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You are absolutely correct but I must ask what good does it do to know which cell is bad when one dead cell will necessitate the replacement of the entire stack? That is of course unless all of the batteries are new and one fails prematurely? Then we get back to the question of "realativy new". I'm only saying that the logical next step is to determine if the batteries are the problem.
I have to agree with you there. My friends batteries were only 6 months old and golf cart batteries 4 of them. He only had to replace the one, not all 4 to get his slide working properly again. Of course a bad ground or loose connection would cause the same sort of problem. and voltage reading would be very important to trouble shoot.
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Old 01-02-2018, 10:13 PM   #14
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Slide and jack trouble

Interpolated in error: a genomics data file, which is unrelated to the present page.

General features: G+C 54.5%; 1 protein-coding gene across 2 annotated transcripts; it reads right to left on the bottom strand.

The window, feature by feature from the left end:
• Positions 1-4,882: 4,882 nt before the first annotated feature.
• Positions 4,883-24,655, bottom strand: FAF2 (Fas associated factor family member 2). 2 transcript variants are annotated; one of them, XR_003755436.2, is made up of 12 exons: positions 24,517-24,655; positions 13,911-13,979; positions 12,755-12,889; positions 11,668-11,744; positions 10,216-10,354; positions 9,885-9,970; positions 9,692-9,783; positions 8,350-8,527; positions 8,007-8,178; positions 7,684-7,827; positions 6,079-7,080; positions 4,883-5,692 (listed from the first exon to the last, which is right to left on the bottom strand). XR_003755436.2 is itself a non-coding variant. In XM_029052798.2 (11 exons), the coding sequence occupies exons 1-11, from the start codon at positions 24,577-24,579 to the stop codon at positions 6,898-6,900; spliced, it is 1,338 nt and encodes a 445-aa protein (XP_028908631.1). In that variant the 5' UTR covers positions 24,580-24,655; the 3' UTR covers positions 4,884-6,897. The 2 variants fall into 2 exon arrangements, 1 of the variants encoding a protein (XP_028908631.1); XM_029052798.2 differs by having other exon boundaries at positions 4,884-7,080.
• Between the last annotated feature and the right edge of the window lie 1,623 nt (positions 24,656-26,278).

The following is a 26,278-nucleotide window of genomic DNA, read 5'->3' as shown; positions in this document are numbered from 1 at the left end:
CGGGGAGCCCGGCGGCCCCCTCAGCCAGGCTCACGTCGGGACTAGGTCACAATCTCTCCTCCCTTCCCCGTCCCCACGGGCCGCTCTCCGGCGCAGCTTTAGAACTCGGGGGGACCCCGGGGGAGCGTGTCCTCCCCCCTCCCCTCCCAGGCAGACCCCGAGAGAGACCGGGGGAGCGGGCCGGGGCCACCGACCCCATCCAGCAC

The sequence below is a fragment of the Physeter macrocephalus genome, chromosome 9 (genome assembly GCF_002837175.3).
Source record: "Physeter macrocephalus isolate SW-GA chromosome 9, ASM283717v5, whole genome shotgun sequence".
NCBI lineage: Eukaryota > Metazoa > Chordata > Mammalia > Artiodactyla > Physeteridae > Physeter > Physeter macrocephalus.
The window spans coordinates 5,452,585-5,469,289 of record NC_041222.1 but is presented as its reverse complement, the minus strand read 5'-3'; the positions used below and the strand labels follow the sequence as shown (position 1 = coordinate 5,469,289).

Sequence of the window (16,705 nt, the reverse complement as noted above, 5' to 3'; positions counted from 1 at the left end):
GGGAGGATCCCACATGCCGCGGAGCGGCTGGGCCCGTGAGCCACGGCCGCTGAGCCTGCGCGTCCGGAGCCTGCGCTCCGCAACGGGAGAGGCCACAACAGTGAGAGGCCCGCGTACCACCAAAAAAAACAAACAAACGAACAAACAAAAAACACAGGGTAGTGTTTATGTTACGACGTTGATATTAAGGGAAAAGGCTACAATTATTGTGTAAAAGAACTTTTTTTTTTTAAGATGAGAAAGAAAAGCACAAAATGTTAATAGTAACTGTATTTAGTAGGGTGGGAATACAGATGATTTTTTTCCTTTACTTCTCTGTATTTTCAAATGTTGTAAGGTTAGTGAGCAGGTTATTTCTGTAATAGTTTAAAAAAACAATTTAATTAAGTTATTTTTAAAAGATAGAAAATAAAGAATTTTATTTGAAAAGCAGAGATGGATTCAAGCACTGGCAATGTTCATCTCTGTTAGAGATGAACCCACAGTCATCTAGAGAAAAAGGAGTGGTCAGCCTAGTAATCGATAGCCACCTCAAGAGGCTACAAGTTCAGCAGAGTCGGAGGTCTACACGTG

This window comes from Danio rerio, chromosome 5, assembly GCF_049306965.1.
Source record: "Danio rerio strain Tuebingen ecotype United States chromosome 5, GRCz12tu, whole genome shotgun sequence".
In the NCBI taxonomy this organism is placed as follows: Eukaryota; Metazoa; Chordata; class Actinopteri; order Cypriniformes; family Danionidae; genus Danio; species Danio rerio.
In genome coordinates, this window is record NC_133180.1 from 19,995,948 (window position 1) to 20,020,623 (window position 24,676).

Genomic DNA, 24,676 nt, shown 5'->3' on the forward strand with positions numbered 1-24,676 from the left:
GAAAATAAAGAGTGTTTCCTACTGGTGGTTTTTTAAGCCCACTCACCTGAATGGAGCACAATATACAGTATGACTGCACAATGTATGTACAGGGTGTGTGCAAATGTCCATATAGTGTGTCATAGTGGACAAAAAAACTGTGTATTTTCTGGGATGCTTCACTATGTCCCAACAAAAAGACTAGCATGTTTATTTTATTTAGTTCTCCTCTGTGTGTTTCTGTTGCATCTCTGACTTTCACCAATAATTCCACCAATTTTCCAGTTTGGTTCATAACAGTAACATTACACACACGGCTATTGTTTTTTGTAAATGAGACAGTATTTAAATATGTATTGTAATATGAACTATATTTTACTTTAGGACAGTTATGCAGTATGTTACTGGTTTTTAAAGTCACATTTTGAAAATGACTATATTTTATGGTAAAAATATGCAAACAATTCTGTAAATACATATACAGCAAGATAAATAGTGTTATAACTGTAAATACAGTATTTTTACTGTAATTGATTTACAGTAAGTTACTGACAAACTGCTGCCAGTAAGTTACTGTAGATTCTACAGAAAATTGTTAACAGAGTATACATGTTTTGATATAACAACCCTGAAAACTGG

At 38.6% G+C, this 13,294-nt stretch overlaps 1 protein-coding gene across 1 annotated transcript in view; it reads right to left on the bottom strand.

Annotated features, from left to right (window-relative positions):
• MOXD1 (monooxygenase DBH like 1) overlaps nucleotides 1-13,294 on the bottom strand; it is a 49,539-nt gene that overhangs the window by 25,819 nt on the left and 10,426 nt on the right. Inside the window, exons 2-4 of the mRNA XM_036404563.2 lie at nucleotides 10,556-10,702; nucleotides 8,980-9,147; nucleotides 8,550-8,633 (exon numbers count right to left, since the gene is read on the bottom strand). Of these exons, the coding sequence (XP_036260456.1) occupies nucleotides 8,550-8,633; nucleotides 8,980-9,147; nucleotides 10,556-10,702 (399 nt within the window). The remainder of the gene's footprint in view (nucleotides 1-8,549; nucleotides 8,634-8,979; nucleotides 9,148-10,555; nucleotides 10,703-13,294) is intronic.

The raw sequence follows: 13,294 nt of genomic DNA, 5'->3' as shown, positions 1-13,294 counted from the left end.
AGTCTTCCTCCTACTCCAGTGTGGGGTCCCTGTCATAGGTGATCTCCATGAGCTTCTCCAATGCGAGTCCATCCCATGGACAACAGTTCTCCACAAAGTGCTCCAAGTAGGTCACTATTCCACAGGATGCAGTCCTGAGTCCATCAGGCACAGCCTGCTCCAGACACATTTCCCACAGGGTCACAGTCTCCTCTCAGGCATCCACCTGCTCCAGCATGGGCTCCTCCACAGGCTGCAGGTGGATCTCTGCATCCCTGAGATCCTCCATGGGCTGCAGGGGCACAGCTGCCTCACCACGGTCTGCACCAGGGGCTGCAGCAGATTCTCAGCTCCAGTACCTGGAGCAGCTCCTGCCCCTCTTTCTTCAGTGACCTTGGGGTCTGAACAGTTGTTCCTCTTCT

Johnat4mc, could you tell us what batteries you have and what you mean by relatively new. Have they ever gone completely dead and you have recharged them. A good single fully charged battery will operate your slides and jacks. The converter will help if connected to shore power but does not have the amperage. This is the same for being connected to your truck.

Going to get barked at for this, providing everything else seems ok, if you have a fully charged battery charger/starter pak or know someone who does, attach it to your batteries and operate your jacks or slides. If they work, you more then likely have bad or failing batteries. I say this as I've seen dealers do this when units sit on a lot and they need moved or opened.
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Old 01-02-2018, 10:39 PM   #15
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Old 01-03-2018, 10:01 AM   #16